FST 101B Outcome
Food Properties Laboratory (FST 101B)
A. Specific Learning Outcomes. At the end of this course students will be able to:
- Describe the chemical and physical properties of major food components
- Illustrate how reactive groups of food components play an important role in chemical reactions
- Summarize the major chemical reactions that occur during food processing and storage and how this relates to food quality and shelf-life (e.g. Maillard reaction, enzymatic browning)
- Compare the chemical properties of food components and evaluate changes they undergo during food preparation
- Interpret and report data deriving from the laboratory experiments in a meaningful way (interpretation of microscope slides, analysis of color via spectrophotometry and colorimetry)
- Apply sensory methods of evaluations in food analysis (triangle test, scaling, preference test)
- Write reports summarizing and evaluating experimental data related to making cheese, yogurt and ice cream with different lipid content; baking bread and scones with yeast and chemical leaven; cooking vegetables and evaluating the effect of ph and temperature on plant pigments stability; prepare caramel & fudge utilizing knowledge about the caramelization and Maillar reactions ; making emulsions (salad dressing and mayonnaise) and comparing to commercial products.
How this course addresses IFT Core Competencies:
FST 101B is a 2 unit lecture and laboratory course in advanced level food chemistry. 101B is a high class enrolment (~200 student) with 1 hour lecture, 3 hours of laboratory per week for each section. Laboratory sections are limited to 26 students to maintain excellence in student learning. Students are required to take an online course and obtain the “ServeSafe Food Handler Certificate”. This requires demonstrated knowledge in: Basic Food Safety, Personal Hygiene, Cross-contamination and Allergens, Time and Temperature, and Cleaning and Sanitation.
FST 101B builds on principles taught in FST100A and complements FST 100B to meet the competencies in the Food Chemistry and Analysis, and Food Safety and Microbiology. sections. In addition, the laboratories meet aspects of Applied Food Science and Success skills required by IFT.
B. Tools used to assess program outcomes.
Bloom’s levels I-VI.
Dr. Barile is a new instructor teaching this course. This course teaches advanced material and requires students to integrate knowledge acquired in previous classes. Assessment varies from quizzes to test knowledge to extensive weekly laboratory reports that require more advanced skills (describing the use of lab and kitchen equipment, applying correct procedures and statistical tests and interpreting experimental data). We use these lab reports in our programmatic assessment of writing skills.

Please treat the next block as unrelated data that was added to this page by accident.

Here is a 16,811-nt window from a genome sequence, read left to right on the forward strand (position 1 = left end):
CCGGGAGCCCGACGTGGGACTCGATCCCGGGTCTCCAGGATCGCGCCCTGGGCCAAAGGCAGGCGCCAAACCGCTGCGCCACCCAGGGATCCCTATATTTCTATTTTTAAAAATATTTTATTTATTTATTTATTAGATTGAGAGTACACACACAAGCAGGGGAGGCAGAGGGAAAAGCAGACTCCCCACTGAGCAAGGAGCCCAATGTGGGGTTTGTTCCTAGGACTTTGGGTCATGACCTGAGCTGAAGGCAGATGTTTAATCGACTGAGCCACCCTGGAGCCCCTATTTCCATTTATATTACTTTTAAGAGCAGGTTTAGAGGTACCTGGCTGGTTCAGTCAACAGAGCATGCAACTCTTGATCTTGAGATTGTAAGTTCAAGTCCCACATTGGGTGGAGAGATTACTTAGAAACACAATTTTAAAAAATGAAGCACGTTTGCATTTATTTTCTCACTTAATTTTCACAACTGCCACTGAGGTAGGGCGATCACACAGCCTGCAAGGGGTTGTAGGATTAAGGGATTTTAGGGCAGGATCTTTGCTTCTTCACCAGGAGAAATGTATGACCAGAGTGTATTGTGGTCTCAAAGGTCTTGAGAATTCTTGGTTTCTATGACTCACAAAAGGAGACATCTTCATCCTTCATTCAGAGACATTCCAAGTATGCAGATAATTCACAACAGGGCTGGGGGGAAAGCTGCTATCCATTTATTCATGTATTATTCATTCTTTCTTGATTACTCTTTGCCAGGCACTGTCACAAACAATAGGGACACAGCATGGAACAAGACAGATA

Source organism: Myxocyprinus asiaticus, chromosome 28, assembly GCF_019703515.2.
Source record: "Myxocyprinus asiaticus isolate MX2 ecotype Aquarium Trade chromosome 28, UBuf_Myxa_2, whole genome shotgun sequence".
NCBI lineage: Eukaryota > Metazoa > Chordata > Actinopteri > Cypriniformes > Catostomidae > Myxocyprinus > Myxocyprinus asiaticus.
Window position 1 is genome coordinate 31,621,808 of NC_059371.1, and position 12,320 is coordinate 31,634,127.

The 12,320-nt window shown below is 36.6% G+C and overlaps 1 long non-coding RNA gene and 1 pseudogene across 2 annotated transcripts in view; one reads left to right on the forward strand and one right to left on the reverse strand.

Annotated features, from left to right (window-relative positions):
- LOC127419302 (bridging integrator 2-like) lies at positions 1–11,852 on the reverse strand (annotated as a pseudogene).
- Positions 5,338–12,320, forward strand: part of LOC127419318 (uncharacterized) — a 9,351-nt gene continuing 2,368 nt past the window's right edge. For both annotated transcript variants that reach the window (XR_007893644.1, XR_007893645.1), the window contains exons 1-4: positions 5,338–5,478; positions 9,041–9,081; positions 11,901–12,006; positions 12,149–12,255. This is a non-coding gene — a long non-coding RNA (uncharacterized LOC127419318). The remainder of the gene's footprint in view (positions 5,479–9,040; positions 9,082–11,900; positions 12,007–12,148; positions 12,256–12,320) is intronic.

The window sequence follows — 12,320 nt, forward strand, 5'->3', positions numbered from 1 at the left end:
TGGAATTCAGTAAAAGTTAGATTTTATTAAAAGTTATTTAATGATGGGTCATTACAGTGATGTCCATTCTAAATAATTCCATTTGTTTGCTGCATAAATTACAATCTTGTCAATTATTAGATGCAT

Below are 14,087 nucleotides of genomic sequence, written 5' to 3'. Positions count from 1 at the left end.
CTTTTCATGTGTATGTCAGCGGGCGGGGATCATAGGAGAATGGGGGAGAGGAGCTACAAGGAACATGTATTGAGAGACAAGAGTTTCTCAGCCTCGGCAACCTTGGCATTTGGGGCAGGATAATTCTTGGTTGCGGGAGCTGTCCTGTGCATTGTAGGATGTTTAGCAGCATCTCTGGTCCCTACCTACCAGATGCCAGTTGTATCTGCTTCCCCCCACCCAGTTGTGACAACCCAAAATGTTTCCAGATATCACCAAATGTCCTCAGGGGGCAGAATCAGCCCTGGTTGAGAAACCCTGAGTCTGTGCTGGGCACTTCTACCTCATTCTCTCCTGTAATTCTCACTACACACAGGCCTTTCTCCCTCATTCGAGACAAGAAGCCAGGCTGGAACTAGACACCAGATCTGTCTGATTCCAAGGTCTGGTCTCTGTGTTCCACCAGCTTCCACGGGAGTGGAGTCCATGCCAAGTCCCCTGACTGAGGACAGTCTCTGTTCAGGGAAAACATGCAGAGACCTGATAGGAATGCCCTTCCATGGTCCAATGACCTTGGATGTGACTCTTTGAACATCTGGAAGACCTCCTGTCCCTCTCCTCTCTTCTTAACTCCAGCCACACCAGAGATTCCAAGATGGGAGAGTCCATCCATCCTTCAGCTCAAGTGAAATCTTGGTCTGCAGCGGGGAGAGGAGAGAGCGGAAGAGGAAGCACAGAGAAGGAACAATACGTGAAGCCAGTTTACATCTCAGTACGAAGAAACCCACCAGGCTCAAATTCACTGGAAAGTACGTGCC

Exam and homework questions in this class tend to cover both knowledge and application. For example, in one lab, students prepare mayonnaise and salad dressing as model emulsion systems. Then, students are required to observe the freshly prepared emulsions at the microscope and compare oil droplet size and oil droplet packing density with commercial mayonnaise and salad dressing. As
part of the lab report, students will have to calculate the percentage of fat in mayonnaise and salad dressing and also answer the question whether the products made at the lab could be labeled as such and sold in the USA. In order to answer the question, students will have to critically read the “Code of Federal Regulations” (available on our class’ Smartsite) and integrate knowledge acquired in previous courses while extrapolating new information to take a decision (in this case: decide whether the mayonnaise they prepared at the lab can be labeled as such and sold in the USA).
C. Brief summary of assessment results to date.
The instructor meets weekly with the teaching assistants to discuss past and upcoming lab experiments and evaluate lab reports as well as exam results (4 quizzes through the quarter). Together, they also read the “chat” forum that is available on the class web site (Smartsite). This tool is very informative and allow the instructor to get real-time feedback since students use the chat to ask general questions of bring up issues about the assignments. The instructor and the teaching assistants also review the grade distribution after each exam and make sure to cover and discuss the most challenging questions in the lecture immediately following the test. Each year students are asked to complete a course evaluation form for the course. The numerical scores using a scale of 1 (strongly disagree) to 5 (strongly agree) for specific questions as well as verbal comments are compiled. The course and the instructor are evaluated separately.
Students are asked to submit their own feedback on the course with suggestions for course and instructor improvement. These students’ assessments are studied carefully and new strategies are developed to deliver the course content in a more effective manner and to continue to improve learning outcomes. Based on this feedback, the weekly lab instructions will be made available well in advance to give enough time to students who do not have a printer at home, to bring the files to a printing center located in campus. FST 101B was rated as a fun but challenging course.
Future plans: The instructor is considering reducing the number of questions on the lab reports since some students pointed out that “the lab assignments were too time consuming, considering the fact that this class was only 2 unit class”.